We tested the CAG repeat length of each patient with colorectal cancer in all tumor tissues and paired blood samples. We found that 90% (550 of 610) of colorectal cancer samples showed no somatic AR CAG repeat alterations. Our study was similar to that of Ferro and colleagues (10), who found 10% somatic alterations in CAG repeats within the AR gene in colon tumors. First of all, our study investigated the prognostic significance of AR (CAG)n repeat sequence. Our results indicate that patients with different CAG repeat statuses had significantly different survival rates. Therefore, a relatively long CAG repeat sequence was independently associated with poor survival in colorectal cancer.

Interestingly, we also found that the absence of AR expression was associated with long CAG repeat sequences that appeared in tumor tissues, and the ratio was 82.9% in males, 92.1% in females, and 86.9% in total patients, respectively. Univariate logistic regression with patients with colorectal cancer indicated the association of AR-negative expression with AR(CAG)n long repeat length in individual patients. The absence of AR expression and long CAG repeat sequences were observed in tumor with large diameter (≥5 cm), moderate/poor differentiation, T3-4 stage, and N1-2 stage compared with positive AR expression and short CAG repeat sequences in patients with colorectal cancer, but they were not correlated with other clinicopathologic features. Further research is necessary to determine the exact mechanism underlying the absence of AR expression and presence of long CAG repeat sequences, and their association with a shorter survival rate in patients with colorectal cancer. This phenomenon illustrates that CAG repeat lengths could affect the function of AR protein and alter the biometric traits of colorectal cancer. The results left us with a new question on whether or not we may start with polymorphisms to discover the regulatory mechanism of the transcription change of the AR gene, so that we can interfere with this regulatory mechanism to inhibit tumor development.

In this study, we investigated functional polymorphic CAG and protein expression of the AR gene in postoperative adjuvant chemotherapy patients with colorectal cancer. The absence of AR expression and long CAG repeat sequences were independently associated with poor survival of postoperative adjuvant chemotherapy patients with colorectal cancer. This study indicates that the negative AR subgroup and long CAG repeat sequences were insensitive and tolerant to adjuvant chemotherapy (FOLFOX and XELOX); therefore, these patients were prone to recurrence or metastasis and poor prognostic effect.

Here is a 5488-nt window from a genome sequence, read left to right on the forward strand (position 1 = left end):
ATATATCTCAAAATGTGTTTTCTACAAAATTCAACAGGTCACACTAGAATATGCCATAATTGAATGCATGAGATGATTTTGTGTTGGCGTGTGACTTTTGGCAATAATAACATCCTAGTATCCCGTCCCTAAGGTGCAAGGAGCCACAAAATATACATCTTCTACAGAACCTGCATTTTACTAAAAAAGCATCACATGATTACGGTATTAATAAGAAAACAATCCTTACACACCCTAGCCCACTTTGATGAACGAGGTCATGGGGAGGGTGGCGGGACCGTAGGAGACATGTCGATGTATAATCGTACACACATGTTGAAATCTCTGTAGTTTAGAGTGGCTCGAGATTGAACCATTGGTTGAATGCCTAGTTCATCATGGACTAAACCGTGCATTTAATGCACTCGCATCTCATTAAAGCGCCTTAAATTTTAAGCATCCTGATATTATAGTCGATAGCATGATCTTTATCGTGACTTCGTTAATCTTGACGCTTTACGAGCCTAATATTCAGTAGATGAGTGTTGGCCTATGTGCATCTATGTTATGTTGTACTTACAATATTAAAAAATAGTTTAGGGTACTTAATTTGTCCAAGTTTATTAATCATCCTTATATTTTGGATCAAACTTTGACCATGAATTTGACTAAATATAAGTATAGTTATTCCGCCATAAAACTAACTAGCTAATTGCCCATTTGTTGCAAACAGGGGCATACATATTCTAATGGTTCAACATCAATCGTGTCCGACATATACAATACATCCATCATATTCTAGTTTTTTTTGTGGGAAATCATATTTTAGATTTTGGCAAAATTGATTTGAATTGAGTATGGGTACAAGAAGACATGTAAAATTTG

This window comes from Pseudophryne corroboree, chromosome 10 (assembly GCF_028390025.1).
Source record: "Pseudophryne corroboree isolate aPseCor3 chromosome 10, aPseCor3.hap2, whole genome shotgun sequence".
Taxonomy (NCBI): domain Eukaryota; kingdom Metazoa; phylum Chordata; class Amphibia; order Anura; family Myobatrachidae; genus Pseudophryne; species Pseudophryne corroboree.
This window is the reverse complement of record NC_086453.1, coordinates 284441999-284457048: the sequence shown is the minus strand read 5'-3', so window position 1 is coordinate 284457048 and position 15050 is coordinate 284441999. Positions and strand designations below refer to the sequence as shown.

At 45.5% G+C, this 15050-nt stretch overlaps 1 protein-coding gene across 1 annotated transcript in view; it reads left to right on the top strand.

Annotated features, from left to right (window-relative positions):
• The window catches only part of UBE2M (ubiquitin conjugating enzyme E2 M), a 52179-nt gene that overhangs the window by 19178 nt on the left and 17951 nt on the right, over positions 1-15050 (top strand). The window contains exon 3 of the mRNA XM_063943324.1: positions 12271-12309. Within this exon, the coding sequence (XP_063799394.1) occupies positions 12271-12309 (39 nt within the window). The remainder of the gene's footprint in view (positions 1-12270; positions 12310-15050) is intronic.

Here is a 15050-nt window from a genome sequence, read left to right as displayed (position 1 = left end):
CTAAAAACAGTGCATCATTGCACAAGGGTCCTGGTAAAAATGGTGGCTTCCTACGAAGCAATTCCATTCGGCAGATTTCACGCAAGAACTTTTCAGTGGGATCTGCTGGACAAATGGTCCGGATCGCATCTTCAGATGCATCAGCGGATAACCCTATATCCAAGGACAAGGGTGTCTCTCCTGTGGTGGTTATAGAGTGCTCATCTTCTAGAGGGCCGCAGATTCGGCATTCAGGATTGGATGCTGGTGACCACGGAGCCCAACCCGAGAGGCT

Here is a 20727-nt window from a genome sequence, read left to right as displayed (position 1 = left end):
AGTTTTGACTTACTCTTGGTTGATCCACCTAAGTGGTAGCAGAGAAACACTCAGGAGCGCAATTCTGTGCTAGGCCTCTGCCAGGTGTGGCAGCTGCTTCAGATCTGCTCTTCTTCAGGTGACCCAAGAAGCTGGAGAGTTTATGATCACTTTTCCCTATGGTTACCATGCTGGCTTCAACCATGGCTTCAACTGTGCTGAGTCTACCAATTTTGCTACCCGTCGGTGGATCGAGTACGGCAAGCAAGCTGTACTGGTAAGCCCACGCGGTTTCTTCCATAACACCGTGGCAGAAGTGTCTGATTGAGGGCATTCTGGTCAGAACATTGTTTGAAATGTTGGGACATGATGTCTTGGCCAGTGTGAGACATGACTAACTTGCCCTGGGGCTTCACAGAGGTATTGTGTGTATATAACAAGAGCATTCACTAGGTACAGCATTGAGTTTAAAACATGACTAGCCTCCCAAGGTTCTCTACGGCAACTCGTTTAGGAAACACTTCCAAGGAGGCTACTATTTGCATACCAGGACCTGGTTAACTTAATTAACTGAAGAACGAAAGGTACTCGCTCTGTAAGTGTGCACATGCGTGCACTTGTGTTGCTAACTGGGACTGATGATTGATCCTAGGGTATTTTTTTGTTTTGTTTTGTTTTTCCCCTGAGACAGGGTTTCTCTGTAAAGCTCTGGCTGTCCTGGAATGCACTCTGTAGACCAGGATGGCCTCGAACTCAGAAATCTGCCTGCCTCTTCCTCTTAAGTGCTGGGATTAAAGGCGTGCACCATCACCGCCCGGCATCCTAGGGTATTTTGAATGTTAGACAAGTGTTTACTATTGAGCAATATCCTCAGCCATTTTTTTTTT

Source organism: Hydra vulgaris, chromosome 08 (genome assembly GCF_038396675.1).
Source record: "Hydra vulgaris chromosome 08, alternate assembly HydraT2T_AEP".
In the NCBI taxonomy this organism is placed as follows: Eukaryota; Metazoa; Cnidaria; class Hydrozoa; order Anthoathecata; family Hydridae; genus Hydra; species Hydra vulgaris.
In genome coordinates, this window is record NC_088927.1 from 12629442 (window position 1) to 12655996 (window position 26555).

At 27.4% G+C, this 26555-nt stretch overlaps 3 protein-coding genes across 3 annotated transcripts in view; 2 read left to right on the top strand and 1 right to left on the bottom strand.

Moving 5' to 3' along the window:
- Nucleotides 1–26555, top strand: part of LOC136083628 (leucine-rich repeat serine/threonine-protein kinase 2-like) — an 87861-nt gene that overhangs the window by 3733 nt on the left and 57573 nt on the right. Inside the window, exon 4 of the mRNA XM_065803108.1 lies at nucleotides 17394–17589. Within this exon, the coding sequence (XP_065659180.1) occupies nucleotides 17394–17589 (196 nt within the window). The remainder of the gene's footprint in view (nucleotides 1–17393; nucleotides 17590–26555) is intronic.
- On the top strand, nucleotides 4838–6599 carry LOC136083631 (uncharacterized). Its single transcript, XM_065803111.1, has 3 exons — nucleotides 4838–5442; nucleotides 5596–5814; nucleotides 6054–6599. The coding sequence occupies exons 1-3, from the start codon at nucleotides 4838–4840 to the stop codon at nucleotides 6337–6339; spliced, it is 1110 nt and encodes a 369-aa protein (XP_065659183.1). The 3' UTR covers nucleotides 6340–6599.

Although our study generates some important findings, it also has some limitations. Perhaps, there is variation in androgen levels in foods throughout the year. In addition, dietary data need to be obtained using a very detailed questionnaire. Besides, we selected cut-points for the AR gene based on the median data because there is limited information on the most appropriate cut-points to evaluate. Other study limits include that studies examining other polymorphisms and functionality of these genes are needed. Much still remains to be done and more accurate data need to be generated to yield more valuable findings in the future.

All in all, our study indicated that absence of AR expression and long CAG repeat sequence were closely related to the development of colorectal cancer. Both long CAG and decreased AR expression were correlated with the poor 5-year OS in patients with colorectal cancer.

No potential conflicts of interest were disclosed.

Conception and design: R. Huang, G. Wang, Y. Song, F. Wang, X. Wang

Development of methodology: G. Wang, Y. Song, B. Zhu, Q. Zhang

Acquisition of data (provided animals, acquired and managed patients, provided facilities, etc.): R. Huang, G. Wang, Y. Song, F. Wang, Y. Chen

Analysis and interpretation of data (e.g., statistical analysis, biostatistics, computational analysis): Y. Song, F. Wang, B. Zhu, Q. Zhang, S. Muhammad

Writing, review, and/or revision of the manuscript: R. Huang, G. Wang, Y. Song, S. Muhammad

Administrative, technical, or material support (i.e., reporting or organizing data, constructing databases):Q. Tang, Z. Liu

The authors thank Ke-Fei Wu and Hong-Tao Song for assistance with immunohistochemistry staining analysis and Jing Song and Jiu-Feng Wei for technical assistance.

The costs of publication of this article were defrayed in part by the payment of page charges. This article must therefore be hereby marked advertisement in accordance with 18 U.S.C. Section 1734 solely to indicate this fact.